Most of you probably remember my POST back in April regarding some issues we were having with Sydney's blood sugars. It was an intense time and, after visiting with her endocrinologist, decided we would pull her off the pump for a while. Her doctor wanted to go an A1C cycle on injections but, call me lazy, I didn't want to go that long. It's really difficult going back to injections after having the convenience of the pump. I decided we would work with her new insulin:carb ratios and get her numbers back where we wanted them and then start the pump up again.
For the past couple weeks her numbers have been great! Not perfect, but really good. The closer I got to starting the pump again, the more nervous I got! Being on injections and Lantus (long acting insulin), we were seeing a lot less lows! We were getting more sleep than we had in a long, long time because she wasn't dropping low at night! Theoretically we could have just decreased her nighttime basal rate to not have so many lows on the pump, and we did, but for some reason we still dealt w/ more lows. I don't know if it was the fast acting part of the insulin or not. But, bottom line, I am enjoying sleep. So, now I was torn with the pump start up. Do I do it or not?
A reason I love my diabetes online community is because of the advice I get. A couple ladies recommended starting the pump up again for boluses only--to deliver insulin only when she eats or to correct a high. And keep her on Lantus for the long acting part INSTEAD of having a basal rate. Sooo, that's what we decided to do! It has many perks, like when we are boating or swimming and she isn't wearing her pump, she still has her Lantus in her to help prevent her from going high due to lack of insulin. I will keep you all posted on how this works out for us, but I'm excited!! It seems like a good compromise. Now, for pictures!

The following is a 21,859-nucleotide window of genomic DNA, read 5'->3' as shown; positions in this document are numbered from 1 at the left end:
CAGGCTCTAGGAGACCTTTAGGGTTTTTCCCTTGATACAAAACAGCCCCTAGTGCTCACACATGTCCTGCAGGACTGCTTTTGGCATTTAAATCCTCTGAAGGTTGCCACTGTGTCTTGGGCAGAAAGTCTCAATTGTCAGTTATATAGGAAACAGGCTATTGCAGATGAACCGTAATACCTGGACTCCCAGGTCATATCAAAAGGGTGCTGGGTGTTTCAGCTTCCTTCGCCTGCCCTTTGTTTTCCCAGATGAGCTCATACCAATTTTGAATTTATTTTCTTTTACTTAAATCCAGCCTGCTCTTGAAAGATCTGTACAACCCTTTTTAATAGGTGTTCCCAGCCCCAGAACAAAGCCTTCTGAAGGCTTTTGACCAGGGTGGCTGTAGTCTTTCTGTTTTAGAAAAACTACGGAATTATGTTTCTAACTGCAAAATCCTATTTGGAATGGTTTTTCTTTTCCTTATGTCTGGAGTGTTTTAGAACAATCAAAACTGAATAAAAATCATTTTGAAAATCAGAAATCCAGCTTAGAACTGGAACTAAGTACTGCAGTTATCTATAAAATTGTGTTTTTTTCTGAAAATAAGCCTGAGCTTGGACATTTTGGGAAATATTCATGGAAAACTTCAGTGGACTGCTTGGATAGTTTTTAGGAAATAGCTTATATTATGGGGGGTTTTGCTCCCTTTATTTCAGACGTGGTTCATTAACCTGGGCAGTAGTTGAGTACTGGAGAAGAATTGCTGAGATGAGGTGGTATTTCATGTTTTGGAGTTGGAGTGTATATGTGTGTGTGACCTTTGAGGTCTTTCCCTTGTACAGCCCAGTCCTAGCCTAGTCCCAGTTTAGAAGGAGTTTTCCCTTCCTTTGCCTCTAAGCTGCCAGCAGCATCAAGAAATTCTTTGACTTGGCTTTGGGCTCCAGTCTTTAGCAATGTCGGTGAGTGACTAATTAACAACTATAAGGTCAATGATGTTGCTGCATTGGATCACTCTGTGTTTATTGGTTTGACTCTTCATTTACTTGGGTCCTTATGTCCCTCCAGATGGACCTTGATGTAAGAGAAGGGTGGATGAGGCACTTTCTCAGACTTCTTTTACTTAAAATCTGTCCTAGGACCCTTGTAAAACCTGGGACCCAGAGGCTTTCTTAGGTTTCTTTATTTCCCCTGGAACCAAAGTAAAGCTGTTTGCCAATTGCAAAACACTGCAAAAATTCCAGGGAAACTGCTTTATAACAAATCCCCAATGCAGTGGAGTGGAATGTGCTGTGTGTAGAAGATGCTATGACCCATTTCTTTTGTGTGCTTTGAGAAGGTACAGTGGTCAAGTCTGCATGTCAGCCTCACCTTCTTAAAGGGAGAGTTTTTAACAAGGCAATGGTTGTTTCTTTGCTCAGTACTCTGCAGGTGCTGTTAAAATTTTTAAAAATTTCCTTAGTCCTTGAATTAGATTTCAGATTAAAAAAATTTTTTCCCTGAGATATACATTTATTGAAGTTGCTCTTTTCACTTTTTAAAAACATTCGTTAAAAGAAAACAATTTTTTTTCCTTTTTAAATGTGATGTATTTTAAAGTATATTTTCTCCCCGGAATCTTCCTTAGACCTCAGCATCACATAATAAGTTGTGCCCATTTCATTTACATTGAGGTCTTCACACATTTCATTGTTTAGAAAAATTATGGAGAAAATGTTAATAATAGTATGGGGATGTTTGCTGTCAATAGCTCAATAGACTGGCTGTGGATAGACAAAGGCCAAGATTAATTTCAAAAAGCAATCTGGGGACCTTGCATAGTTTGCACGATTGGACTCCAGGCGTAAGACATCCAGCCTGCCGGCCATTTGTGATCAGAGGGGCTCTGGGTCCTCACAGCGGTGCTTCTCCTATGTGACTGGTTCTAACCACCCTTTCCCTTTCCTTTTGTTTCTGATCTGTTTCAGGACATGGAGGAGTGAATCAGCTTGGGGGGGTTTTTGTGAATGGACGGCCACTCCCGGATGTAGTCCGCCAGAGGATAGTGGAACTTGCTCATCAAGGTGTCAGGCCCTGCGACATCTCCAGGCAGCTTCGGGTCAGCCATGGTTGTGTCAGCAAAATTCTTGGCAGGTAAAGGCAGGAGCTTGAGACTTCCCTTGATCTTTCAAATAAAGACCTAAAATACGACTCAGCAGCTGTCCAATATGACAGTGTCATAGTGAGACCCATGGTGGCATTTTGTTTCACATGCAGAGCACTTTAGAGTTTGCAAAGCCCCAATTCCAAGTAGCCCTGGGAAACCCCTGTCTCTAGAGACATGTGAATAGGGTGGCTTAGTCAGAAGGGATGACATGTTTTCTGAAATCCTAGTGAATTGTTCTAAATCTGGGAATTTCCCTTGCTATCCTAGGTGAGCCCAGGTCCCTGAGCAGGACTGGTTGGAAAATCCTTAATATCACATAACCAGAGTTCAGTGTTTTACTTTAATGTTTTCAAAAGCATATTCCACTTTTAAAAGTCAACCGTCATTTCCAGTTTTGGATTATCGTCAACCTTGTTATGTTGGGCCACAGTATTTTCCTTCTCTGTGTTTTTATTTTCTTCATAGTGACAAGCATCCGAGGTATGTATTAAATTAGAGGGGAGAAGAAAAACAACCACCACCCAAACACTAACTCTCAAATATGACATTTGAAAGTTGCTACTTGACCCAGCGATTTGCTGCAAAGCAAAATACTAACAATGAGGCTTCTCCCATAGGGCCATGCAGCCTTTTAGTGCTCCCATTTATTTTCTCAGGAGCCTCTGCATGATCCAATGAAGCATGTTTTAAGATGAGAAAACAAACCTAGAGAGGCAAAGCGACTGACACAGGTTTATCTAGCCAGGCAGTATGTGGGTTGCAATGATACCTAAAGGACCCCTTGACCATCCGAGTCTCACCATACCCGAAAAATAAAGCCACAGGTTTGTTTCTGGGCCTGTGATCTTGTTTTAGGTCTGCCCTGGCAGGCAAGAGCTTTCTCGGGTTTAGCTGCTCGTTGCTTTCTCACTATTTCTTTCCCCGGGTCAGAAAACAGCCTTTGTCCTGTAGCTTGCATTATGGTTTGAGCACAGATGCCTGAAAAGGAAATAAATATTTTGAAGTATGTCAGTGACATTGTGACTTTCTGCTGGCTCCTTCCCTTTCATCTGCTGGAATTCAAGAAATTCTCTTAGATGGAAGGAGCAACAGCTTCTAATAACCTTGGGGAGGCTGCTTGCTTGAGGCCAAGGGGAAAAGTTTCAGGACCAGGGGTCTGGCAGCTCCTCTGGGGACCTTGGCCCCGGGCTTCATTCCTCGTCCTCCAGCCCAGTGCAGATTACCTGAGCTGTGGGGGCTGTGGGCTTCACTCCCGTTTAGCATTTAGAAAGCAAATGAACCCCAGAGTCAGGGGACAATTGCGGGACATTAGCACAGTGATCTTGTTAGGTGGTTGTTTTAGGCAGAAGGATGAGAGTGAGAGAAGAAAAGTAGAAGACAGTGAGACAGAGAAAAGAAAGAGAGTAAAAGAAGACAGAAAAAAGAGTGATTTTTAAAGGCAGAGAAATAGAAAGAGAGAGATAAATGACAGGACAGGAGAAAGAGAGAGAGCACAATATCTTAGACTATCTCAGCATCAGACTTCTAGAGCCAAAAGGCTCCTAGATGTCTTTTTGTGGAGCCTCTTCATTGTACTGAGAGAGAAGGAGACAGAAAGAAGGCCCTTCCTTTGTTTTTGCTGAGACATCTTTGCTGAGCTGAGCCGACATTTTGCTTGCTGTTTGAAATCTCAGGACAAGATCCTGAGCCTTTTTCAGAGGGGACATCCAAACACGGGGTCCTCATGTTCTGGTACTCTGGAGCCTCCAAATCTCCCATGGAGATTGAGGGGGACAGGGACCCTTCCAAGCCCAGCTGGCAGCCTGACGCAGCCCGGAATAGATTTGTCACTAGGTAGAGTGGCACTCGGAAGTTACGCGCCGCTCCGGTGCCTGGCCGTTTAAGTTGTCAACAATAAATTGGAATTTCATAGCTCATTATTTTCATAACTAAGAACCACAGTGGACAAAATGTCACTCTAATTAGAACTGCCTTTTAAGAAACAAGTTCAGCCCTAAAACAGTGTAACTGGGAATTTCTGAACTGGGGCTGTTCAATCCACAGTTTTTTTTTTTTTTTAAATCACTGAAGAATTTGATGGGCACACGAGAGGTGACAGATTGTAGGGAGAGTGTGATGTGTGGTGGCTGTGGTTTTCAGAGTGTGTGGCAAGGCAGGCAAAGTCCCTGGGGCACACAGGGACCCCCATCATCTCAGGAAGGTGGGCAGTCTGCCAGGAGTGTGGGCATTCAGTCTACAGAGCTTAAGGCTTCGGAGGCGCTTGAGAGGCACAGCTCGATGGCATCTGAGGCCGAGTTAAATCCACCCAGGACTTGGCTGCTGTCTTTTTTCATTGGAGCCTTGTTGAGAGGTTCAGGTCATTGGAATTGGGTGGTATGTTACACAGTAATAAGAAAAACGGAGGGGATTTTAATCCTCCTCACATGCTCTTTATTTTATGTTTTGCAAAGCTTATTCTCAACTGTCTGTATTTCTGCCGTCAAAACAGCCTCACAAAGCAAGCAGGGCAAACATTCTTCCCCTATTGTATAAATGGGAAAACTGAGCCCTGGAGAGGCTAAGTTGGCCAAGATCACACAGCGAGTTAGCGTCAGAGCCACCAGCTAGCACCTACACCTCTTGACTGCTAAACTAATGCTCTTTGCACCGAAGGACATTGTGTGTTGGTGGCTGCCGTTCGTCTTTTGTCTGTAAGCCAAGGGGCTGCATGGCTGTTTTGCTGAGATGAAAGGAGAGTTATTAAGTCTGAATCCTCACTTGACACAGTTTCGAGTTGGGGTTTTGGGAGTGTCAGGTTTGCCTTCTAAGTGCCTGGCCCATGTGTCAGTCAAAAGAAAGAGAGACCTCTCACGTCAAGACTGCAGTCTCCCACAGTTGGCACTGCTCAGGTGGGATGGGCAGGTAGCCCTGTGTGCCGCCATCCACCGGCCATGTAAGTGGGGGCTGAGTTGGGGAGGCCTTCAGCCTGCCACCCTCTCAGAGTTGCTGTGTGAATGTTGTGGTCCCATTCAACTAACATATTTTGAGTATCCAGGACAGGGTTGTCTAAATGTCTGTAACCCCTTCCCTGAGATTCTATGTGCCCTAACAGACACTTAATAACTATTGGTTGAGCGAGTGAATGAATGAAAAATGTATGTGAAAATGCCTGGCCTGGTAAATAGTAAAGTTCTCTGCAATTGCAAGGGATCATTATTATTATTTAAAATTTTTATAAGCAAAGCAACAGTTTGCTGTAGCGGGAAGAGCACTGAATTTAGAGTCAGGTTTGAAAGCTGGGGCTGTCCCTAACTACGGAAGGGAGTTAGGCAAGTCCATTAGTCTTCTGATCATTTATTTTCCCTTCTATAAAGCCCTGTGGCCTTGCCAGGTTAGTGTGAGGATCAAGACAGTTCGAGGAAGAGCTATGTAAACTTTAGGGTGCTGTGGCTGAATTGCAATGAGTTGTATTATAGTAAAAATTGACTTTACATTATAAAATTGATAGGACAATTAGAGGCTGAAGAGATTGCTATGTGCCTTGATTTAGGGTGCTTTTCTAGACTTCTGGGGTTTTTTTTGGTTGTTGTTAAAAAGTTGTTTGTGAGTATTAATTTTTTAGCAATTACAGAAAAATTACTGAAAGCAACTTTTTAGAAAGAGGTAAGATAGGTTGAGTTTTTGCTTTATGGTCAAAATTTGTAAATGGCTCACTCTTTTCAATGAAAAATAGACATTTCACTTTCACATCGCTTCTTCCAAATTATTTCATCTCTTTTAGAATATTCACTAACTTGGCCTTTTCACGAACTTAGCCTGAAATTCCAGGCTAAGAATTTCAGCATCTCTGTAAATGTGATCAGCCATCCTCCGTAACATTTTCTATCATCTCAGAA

~Some of syd's needles. She received and injection with breakfast, lunch, dinner, and bedtime. Plus a correction when she was high and if she wanted a snack above 10 carbs. This gave her an average of 5 or 6 injections a day totalling a whopping 210-252 injections. This isn't all of the needles because we didn't start saving them til we were a couple weeks into using the shots.